Rabbi's Update 6/7/2021

Dear Friends:

Please watch your email inbox throughout this week for updates on our plans to begin hybrid Shabbat morning services. We are hoping to have our first such service this coming Shabbat morning but there is a lot to be done between now and then to make this happen.

A “hybrid” service -- or to use another term which is becoming popular, a “multi-access” service -- means that it’s possible to fully participate either in person in the Sanctuary or from home on Zoom. In order for this to happen, the “Roomers” (those in the Sanctuary) need to be able to see and hear the “Zoomers” as well as vice-versa. This is more complicated than a service which is simply livestreamed, meaning that only those who are in the Sanctuary can participate actively but others can watch and listen remotely.

We recently finished installing an upgraded wi-fi network in both the Sanctuary and the Chapel to provide the necessary bandwidth for hybrid services but we are still working on cameras, microphones, and monitors for the service. We are also still finalizing protocols both as to how the service will be conducted and for things like masks, social distancing, and other COVID protections. A number of people have been working hard on all of these things for some time and continue to do so.

There was an interesting article in yesterday’s Washington Post about Catholics in our area deciding whether or not they are ready to come back to church services in person. I of course understand that there are significant differences between the Catholic approach to this question and ours, since Mass and Communion are the most significant parts of the Catholic service. While one can certainly watch a priest celebrate Mass remotely, there is no way to actually partake of Communion unless you are present in the Church. There is nothing analogous to this in Judaism and of course we consider ten people on Zoom to be a minyan. We are still not reading from the Torah scroll since that requires a minyan of ten physically present in the same place, but we will begin doing this if during our hybrid services we have ten adult Jews in the Sanctuary.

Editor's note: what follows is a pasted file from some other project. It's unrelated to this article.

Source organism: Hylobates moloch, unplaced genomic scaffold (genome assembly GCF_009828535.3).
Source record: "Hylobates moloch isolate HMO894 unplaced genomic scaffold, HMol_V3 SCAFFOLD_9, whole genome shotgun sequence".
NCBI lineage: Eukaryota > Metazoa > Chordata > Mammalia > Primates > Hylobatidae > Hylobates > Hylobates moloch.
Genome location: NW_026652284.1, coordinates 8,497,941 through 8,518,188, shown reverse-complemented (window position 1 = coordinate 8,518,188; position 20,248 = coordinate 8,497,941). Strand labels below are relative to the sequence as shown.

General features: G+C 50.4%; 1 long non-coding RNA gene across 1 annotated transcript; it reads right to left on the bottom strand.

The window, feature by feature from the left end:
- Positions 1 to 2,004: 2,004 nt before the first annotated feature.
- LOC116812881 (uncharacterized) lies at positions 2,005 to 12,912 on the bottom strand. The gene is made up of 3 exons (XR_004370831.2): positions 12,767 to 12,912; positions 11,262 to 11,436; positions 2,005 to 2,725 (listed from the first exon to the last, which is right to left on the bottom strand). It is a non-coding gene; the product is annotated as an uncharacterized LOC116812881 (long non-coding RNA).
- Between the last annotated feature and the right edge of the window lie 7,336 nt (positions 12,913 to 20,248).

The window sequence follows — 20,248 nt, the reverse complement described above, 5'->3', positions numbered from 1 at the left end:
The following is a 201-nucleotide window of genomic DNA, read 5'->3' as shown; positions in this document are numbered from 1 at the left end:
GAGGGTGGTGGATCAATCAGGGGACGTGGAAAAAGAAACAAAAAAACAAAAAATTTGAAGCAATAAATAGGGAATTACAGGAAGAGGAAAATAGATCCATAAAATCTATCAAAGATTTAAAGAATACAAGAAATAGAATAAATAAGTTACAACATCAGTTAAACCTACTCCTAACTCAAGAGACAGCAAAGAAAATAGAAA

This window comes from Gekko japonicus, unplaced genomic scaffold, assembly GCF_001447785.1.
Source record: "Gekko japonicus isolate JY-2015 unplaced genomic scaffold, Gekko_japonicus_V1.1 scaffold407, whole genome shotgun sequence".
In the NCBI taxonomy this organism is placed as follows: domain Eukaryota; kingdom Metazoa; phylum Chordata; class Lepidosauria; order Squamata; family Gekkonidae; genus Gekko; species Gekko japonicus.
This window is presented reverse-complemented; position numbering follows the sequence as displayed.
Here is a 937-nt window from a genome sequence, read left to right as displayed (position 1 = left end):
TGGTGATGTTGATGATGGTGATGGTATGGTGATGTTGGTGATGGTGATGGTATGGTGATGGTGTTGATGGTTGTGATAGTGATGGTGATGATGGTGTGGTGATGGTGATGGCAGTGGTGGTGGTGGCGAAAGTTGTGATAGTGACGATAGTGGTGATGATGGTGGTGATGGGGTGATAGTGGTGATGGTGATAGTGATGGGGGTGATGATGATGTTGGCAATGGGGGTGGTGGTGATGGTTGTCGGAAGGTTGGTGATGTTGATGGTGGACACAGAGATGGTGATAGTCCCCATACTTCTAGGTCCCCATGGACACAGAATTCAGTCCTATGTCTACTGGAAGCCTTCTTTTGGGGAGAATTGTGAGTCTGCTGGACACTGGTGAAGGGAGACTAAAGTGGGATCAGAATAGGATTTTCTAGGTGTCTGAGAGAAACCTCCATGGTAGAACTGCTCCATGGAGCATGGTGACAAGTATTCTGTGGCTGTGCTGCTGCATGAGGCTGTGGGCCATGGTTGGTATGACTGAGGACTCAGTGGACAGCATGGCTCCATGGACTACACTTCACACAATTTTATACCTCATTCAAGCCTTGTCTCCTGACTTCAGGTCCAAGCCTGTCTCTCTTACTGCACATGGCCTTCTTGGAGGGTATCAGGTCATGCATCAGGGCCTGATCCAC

With all due respect to the importance of attending Mass in person for the Catholic church, there was one line in the article which I found really disturbing. The DC-area Catholic bishops issued a statement reinstituting the obligation to attend Mass in-person as of June 26, with an exemption for those who are confined to their homes or a medical facility and wrote that “(o)ne should consult his or her local pastor if questions arise about the obligation to attend Mass.” While I am happy to discuss with any congregant the question of whether or not they should attend services in person, it seems to me that this is a question not for a rabbi or pastor but rather for the congregant in consultation with his or her physician. For this reason I will never try to convince someone to come to services in person if they feel that they aren’t ready. The process of reentry or as I called it a few weeks ago “coming out of the cave” is very individual and people need to be given the space to figure this out for themselves without being judged negatively by others.

As always, if you need to talk or I can do anything for you, please contact me via email at rabbi@kehilatshalom.org or via phone at 301-977-0768 rather than through the synagogue office as at the moment I continue to work mostly from home, although having been vaccinated I am available for in-person meetings in my synagogue office by request.

L’shalom,

Rabbi Charles L. Arian


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